Published by HarperCollins on February 14, 2017
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In this stunning debut novel, Pushcart-nominated author Ibi Zoboi draws on her own experience as a young Haitian immigrant, infusing this lyrical exploration of America with magical realism and vodou culture.
On the corner of American Street and Joy Road, Fabiola Toussaint thought she would finally find une belle vie—a good life.
But after they leave Port-au-Prince, Haiti, Fabiola’s mother is detained by U.S. immigration, leaving Fabiola to navigate her loud American cousins, Chantal, Donna, and Princess; the grittiness of Detroit’s west side; a new school; and a surprising romance, all on her own.
Just as she finds her footing in this strange new world, a dangerous proposition presents itself, and Fabiola soon realizes that freedom comes at a cost. Trapped at the crossroads of an impossible choice, will she pay the price for the American dream?
I received this book from the publisher in exchange for an honest review.
American Street by Ibi Zobi is destined to be a classic. The prose is rich in its simplicity and rife with magical realism.
I got lost in Fabiola’s story, drinking in the vodou references and the way Fabiola holds tightly to her faith, letting it guide her through some tough decisions. The references to Papa Legba and all the other lwa were fascinating. Zoboi dispels some common misconceptions about vodou. Basically, if you’ve seen it depicted on TV, it’s wrong. That’s something I always appreciate in a story. Make me learn something new, books!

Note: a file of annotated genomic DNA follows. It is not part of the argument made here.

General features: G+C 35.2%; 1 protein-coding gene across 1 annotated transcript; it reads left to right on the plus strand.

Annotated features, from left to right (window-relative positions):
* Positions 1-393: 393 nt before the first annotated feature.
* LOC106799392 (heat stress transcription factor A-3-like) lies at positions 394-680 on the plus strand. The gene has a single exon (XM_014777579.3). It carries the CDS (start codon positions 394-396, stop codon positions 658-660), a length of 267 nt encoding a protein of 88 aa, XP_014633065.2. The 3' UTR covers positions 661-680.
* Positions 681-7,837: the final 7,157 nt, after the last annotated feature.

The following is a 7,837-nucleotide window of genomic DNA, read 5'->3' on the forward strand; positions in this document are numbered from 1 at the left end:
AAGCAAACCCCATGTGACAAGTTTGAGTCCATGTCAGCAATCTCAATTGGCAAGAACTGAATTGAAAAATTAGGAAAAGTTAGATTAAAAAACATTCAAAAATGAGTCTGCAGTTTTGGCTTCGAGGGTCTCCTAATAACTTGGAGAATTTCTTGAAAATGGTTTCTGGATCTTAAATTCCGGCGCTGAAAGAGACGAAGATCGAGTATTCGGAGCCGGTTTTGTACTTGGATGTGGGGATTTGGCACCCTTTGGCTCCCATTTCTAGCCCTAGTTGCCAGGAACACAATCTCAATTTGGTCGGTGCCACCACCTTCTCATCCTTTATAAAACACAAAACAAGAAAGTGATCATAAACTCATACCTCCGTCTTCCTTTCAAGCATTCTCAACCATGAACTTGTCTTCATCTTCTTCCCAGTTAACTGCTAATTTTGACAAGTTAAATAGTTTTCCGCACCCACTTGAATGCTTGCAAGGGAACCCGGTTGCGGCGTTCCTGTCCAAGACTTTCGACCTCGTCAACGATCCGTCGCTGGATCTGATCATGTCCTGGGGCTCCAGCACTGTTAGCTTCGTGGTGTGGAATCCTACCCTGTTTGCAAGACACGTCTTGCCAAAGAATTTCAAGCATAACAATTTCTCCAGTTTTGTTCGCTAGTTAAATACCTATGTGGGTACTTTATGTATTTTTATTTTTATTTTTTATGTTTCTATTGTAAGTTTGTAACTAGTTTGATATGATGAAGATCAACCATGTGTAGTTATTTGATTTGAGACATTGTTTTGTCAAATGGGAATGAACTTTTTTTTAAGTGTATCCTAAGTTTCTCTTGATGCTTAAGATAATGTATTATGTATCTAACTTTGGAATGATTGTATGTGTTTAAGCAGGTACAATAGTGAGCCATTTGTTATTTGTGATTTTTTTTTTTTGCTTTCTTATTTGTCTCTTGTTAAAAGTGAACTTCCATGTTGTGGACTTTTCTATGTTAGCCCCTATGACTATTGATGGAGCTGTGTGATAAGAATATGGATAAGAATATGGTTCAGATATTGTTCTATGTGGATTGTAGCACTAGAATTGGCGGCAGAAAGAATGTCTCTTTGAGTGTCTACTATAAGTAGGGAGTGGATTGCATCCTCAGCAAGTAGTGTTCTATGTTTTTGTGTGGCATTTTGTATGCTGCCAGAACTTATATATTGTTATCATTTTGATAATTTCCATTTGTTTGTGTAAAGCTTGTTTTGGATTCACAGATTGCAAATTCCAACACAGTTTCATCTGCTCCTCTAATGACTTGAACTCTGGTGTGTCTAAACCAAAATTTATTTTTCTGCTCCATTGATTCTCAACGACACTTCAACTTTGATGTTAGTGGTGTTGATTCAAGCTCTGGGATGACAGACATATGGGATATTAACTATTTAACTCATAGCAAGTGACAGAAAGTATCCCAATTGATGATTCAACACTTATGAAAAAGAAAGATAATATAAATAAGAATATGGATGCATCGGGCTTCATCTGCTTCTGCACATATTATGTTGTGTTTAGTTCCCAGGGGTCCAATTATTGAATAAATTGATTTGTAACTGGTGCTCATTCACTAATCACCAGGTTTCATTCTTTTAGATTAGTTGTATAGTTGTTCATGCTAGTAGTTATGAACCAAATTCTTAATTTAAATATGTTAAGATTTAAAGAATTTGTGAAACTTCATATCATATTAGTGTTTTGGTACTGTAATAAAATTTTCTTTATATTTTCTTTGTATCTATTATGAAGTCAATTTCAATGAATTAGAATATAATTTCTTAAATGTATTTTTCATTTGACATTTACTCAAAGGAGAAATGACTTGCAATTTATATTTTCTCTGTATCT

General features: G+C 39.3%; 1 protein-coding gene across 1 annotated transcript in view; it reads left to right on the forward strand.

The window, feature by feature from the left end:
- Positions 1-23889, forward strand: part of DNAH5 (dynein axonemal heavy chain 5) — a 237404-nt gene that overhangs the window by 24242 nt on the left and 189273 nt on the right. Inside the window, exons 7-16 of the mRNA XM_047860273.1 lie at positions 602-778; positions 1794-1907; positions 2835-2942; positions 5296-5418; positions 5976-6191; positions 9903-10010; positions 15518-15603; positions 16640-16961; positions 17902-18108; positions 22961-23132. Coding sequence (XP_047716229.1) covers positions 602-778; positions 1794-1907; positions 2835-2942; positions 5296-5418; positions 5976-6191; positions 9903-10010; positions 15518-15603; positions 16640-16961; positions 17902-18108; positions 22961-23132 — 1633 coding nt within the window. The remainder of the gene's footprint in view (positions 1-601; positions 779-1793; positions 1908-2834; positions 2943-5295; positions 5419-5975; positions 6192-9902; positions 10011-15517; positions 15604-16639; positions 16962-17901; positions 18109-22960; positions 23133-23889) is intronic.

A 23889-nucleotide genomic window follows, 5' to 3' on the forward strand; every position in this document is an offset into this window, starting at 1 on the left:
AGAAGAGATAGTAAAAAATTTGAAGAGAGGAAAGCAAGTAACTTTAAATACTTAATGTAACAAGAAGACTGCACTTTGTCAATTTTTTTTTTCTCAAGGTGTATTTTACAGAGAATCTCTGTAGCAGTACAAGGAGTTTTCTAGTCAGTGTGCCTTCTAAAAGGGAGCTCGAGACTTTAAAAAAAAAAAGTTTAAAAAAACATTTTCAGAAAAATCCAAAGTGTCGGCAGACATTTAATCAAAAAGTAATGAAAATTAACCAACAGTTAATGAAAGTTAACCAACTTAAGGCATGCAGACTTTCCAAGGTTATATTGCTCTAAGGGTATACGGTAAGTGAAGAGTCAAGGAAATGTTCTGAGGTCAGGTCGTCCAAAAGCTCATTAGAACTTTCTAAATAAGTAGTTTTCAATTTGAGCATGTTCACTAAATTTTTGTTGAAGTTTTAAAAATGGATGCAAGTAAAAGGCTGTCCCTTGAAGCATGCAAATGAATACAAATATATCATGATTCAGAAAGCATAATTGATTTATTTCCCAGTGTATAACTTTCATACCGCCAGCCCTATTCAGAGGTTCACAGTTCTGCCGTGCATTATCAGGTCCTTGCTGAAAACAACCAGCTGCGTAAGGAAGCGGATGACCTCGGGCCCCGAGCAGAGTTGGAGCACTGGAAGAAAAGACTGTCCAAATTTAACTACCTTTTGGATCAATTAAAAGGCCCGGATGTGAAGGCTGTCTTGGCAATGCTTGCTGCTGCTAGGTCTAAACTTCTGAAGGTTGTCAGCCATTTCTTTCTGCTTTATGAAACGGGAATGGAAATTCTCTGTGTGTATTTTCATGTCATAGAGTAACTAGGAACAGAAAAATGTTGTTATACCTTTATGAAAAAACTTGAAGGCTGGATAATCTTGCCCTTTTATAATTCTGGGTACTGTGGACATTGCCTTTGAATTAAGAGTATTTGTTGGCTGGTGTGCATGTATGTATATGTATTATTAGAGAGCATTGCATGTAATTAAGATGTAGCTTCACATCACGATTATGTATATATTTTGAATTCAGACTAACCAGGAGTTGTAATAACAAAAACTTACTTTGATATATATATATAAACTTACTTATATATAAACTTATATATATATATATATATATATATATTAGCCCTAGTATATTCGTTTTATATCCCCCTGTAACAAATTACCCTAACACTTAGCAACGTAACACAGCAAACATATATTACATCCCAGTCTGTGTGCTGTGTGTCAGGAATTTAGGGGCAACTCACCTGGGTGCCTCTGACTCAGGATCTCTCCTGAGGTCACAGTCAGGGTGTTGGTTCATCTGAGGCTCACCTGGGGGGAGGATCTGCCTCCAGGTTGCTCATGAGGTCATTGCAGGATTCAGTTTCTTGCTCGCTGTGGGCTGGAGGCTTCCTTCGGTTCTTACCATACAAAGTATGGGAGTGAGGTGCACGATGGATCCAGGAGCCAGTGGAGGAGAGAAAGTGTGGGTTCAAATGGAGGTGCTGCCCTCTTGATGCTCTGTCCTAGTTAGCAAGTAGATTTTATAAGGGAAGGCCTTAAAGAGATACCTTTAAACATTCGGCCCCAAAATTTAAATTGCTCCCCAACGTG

Zoboi, an #ownvoices author, captures beauty in Detroit even when her characters imply that the city is hopeless. Through Fabiola’s eyes, Detroit is America’s promise to immigrants. You can take this a few different ways: that no matter where you land, America is a place of opportunity. Or, through the sometimes negative descriptions of Detroit from the Detroit-native characters, that America fails its promise not only to immigrants, but to people of color. Fabiola sees the United States, and by proxy, Detroit, as a land of opportunity, but as she spends more time on the corner of American Street and Joy Road, she makes some deals and learns some powerful lessons about race in America, costing her something she loves dearly. So I tend to think that both readings are equally accurate.
I don’t read a lot of magical realism, mostly because it’s hard to do well, but when I find an author who does it well, I find myself swept away in the magic and the symbolism and the meaning of it all. American Street did that to me. It was fascinating to see parallels between major characters and the different lwa described in the book. It brought a new dimension to the storytelling, making it feel both old and new at the same time.
Even though I love Fabiola, the secondary characters in American Street really shine. I especially love Fabiola’s cousins, Chantal, Primadonna (Donna), and Princess (Pri). Pri and Donna are twins, one with a different sexuality than the other, which was refreshing to read, especially in light of some of the prejudice the LGBTQIA+ community faces when it intersects with the black community. Her sexuality was no big deal (as it should be).
American Street is a diverse #ownvoices book that belongs in every classroom and library across the country. Delving into topics like race, class, poverty, drug dealing, police brutality, and immigration, it is a classic deserving of a spot on the shelf next to Sandra Cisneros’s The House on Mango Street.
© 2017, Jessica Workman Holland. All rights reserved.